(Lord May of Oxford) Ultimately what we are trying to do is engage. We keep being told there are fewer people at the start of their career, but we cannot be sure because we do not have statistics on that and we do not have good analytical statistics on the number of under-graduate and graduate courses as best I understand it, but if we had that factual knowledge and it was distressing, it is going to take a long time to fix it. We have to engage young people and we have to put in place in courses and we have to have incentives to do that. Part of it is going to be embracing a vision of taxonomy that includes the present craft of obsessive description but in partnership or otherwise so it is much more directly joined to either fundamental research applications in evolution or, more commonly, a mixture of basic research and application in ecology and conservation biology, and it has to do it moreover in ways that break free of the fashion that accords effort roughly equally to vertebrates, invertebrates and plants, and accords the effort proportionately to where the independent, evolutionary history resides. Even answering that question automatically engages you with molecular biologists.

Lord Flowers

126. My Lord Chairman, we have been told that the Research Assessment Exercise has led to a decrease in the systematic biology done within universities. If you agree with that, Lord May, do you have any consequential comments on the nature of the process? Anyway, to what extent can any such decrease be mitigated by the work of non-university institutions, such as the NHM and the Royal Botanic Gardens?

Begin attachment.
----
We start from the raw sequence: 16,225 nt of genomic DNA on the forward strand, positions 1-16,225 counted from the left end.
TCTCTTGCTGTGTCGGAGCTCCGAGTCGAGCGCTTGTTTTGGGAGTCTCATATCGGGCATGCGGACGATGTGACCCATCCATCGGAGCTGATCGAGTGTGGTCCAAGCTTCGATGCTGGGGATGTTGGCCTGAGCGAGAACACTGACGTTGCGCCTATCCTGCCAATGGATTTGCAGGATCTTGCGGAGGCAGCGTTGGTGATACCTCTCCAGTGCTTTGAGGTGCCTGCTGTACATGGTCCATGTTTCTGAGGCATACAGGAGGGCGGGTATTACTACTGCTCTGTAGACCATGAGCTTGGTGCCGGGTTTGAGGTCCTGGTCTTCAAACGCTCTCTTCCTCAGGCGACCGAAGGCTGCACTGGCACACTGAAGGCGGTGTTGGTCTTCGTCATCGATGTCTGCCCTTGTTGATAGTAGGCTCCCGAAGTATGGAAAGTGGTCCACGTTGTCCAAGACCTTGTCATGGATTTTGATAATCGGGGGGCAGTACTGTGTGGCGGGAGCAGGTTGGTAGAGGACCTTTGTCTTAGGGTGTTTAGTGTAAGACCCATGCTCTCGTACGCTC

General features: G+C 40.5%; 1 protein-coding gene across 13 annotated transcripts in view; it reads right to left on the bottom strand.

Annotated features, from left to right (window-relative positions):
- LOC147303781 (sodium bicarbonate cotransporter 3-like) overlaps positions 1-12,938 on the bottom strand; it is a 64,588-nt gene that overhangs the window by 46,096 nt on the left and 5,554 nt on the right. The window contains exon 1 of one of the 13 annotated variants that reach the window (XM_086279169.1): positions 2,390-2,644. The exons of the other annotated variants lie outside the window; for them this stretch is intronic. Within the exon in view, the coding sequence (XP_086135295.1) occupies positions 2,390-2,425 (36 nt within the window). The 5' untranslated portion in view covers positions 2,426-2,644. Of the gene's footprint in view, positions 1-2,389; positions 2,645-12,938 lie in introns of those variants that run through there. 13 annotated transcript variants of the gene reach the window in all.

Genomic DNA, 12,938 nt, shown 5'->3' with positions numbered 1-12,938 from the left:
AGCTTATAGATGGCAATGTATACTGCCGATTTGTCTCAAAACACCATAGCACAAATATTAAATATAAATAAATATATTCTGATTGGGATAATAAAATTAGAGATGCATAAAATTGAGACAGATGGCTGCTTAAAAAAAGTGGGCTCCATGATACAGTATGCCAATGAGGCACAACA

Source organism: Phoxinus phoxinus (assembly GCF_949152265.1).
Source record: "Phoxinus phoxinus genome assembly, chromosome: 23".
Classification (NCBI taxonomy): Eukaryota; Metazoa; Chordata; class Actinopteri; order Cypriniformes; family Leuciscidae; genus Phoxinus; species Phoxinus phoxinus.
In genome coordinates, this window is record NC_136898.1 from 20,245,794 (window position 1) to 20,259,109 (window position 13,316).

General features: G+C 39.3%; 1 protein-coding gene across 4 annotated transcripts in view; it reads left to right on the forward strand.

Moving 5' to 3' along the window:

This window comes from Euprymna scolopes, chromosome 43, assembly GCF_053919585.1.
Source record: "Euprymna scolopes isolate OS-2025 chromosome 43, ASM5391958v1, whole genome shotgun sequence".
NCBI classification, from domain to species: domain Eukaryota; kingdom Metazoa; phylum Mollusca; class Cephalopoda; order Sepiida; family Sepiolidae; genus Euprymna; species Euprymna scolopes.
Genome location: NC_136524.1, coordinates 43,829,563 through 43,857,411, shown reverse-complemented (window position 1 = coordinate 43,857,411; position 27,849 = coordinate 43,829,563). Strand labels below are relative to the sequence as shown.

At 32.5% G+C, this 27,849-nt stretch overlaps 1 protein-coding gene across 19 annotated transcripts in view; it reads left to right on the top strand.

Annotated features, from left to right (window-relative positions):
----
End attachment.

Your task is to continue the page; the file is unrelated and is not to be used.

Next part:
(Lord May of Oxford) I do not know whether the RAE has had an effect. The RAE has had various effects but I cannot imagine any human institution which could have had as many effects as are attributed to it. Again, it would be more convincing if it were backed with some factual analysis. It is true that some of the RAE assessment committees, but only a few, were sufficiently ill-informed about using citation analysis or impact factors for journals as not to realise they cannot be used except discipline by discipline because they vary so much. The average lifetime - just as a digression, parenthetically - of a citation, in the sense from when the paper is published to when the modal citation was, varies from something of the general order of a year to two years in molecular biology to more than seven years in ecology. As the impact factor for journals is calculated only over the last three years of citations of the paper, you can see some of the problems which creep in, but most of the panels are aware of that. Turning to the larger question of whether the decreasing investment in courses and otherwise in universities can be picked up by dedicated institutions - Kew, NHM and others - taxonomy and systematics always has been primarily practised in museums. It in fact gives a particular problem for such institutions. The Natural History Museum, for example, is supported by the Department of Culture, Media and Sport, most of whose museums have a modest degree of scholarship in support of the collections but which are totally dissimilar to the Natural History Museum which is more than half a fundamental research institute, like the Max Plank Institute, the world's leading one in taxonomy and systematics. That is inevitable but it is not going to flourish unless it is connected to thriving programmes at least to the under-graduate level in universities. It is not going to thrive for two reasons. The obvious one is that it will not get the flow-through of the next generation of younger people. The less obvious one is, what more responsibly conducted bibliometric analyses show, that the value for money you get from research, the output in papers and citations and patents and the inspirations for patents in relation to the money you spent earlier, is a factor two or more better in those countries where research is ordinarily done in universities or university-like places, whereas dedicated research institutes although they may do wonderful science tend to do it in a less cost effective way, and I think that is because they tend to evolve rigidities by virtue of their separation from the continual presence of the irreverent young which is a characteristic of the best research places. So the trick in places like the Natural History Museum, which will always be the primary site for alpha-taxonomy, is to make sure that it is richly connected through joint appointments and other programmes to universities, both for the next generation and for the liveliness that that brings. The Natural History Museum in my opinion, and I do not doubt in Lord Oxburgh's opinion, has done an excellent job on this, others have not. I do not think the answer is then picking up the slack but they will always be the key parts of the programme. I think the answer is research councils being less driven by facile waves of fashion and making longer-term investment in subjects like taxonomy, which is stamp collecting but is much more an enabling discipline, and a recommendation that special provision be made in that sense. Just as the Dainton Report suggested the emergence of molecular systematics was going to transform beta-taxonomy, to help bring that about by short-term special funding from NERC, so too we ought to be thinking of how one transforms in certain ways along the lines of Charles Godfray, and I have a couple of other ideas which, regardless of the questions, I will manage to shoe-horn in, which will be the subject of special fostering of alpha-taxonomy by appropriate research councils and others.